I met Wesley at noon on a sunny day in May at the entrance to Tyrna village. The meeting had been three months in the making. Back in February, I had seen the pictures a friend posted from a trekking trip to Meghalaya. I'd been so taken in by the double decker living roots bridge that I immediately called Chalohoppo, the travel company she had gone with, and booked a trip for myself.

I'm not a trekker which means that instead of the rugged trip my friend had taken, I had arrived at a compromise. We will start the trip with the trek and then spend the rest of our stay in Meghalaya at a nice lakeside resort just outside Shillong. Which means that the day before I met Wesley, I'd landed in Guwahati and been met at the airport by a friendly Chalohoppo driver for a four hour drive to Cherrapunjee.

On arriving at the Sai Mika resort, nestled in the middle of mountains, I called the number I'd been given and was greeted by a friendly, enthusiastic voice of our guide for the trek. Wesley told us that Tyrna village, where the trek will start, was about 45 minutes from the resort, and it was imperative we start by early afternoon so we reach the end of the road before nightfall. At the end of the road was, of course, Nongriat, a tiny Khasi village where the tribals have mastered the art of guiding external roots of a rubberwood tree into a bridge. There are many living roots bridges in Meghalaya but Nongriat has the only double decker one in the whole world.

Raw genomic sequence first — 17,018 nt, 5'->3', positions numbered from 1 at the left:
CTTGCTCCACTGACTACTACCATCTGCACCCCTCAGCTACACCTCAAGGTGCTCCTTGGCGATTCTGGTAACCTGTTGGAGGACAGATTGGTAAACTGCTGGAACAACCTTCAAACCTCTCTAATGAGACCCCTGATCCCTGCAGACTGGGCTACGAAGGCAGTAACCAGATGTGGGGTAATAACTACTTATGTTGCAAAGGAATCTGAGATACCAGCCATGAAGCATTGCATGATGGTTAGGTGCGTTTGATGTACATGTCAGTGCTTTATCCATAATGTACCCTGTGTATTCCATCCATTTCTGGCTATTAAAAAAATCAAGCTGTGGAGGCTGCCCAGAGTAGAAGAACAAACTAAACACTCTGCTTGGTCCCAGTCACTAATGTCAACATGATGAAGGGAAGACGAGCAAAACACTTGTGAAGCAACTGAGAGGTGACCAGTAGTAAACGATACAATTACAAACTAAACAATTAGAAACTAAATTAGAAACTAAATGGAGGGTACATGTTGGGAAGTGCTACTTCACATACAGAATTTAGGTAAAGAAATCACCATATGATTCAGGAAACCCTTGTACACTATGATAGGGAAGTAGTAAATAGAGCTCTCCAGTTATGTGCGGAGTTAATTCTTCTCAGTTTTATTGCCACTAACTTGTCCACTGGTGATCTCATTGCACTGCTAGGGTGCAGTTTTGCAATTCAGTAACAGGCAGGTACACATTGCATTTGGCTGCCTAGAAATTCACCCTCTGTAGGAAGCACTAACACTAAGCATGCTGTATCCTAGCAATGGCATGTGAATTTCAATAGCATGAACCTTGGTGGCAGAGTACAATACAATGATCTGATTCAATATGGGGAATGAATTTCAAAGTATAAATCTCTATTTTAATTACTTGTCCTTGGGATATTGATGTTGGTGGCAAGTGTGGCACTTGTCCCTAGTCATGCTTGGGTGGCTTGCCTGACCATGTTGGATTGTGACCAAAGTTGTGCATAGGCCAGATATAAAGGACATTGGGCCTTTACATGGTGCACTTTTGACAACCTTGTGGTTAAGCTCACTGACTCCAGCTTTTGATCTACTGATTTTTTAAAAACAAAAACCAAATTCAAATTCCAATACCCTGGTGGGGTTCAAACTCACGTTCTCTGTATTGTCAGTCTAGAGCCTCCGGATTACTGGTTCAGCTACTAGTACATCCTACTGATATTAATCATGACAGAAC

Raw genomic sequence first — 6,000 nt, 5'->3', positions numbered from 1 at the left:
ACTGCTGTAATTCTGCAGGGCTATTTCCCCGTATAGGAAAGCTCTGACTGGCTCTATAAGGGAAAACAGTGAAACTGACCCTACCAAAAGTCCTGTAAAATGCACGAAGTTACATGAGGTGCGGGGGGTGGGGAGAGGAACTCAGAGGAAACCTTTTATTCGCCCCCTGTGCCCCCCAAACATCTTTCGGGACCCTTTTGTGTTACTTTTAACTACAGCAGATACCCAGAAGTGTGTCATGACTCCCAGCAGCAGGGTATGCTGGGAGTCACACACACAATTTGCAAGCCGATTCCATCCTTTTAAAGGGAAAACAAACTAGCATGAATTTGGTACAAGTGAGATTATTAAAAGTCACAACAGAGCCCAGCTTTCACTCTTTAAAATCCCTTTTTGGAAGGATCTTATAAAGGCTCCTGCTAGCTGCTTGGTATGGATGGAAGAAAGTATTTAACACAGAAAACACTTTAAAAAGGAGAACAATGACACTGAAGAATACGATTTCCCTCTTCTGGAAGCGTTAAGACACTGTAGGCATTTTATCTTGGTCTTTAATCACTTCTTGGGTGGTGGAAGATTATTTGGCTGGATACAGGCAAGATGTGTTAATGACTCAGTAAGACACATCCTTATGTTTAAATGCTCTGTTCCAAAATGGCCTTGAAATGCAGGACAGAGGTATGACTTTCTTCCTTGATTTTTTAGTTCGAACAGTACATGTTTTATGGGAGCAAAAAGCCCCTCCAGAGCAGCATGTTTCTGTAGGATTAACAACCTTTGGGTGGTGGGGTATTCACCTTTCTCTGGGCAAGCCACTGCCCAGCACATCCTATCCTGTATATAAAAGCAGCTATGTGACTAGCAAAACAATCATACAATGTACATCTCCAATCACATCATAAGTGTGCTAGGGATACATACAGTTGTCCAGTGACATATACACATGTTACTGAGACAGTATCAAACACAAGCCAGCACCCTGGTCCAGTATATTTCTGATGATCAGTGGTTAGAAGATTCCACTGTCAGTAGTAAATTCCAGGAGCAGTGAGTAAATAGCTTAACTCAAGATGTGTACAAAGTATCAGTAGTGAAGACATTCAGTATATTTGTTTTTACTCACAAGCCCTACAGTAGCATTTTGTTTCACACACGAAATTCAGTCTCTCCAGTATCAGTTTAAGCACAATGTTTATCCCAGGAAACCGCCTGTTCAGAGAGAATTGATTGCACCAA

Well rested and well fed after the overnight stay at Sai Mika, we left our bags in the car and packed tiny backpacks that only contained a change of clothes for the night, raincoats, mosquito repellent and a bottle of water. Wesley lives in Tyrna and was waiting next to the car park. He had a bag too but unlike ours, his carried two life jackets. For the swim at the pond when we reach Nongriat, he said. That sounded promising.

But between the swim in the natural pool that sits at the end of the trek and the starting point in Tyrna, there lay 3700 steps. I don't think I had paid much attention to what the actual trek will entail until this point. I knew soon enough. The 3.5 kilometres trek is mostly a walk down into the valley on a staircase. The steps are steep and narrow and patently dangerous at points. Wesley told us he could make the trek on his own in our hour. But it was with much good humour that he slowed down to match our pace. There is plenty to see on the trail and every few minutes, our guide will point out a rare plant or a group of butterflies. Most points offer a breathtaking view of the valley and the waterfalls that naturally spring up in the place where it rains most of the year.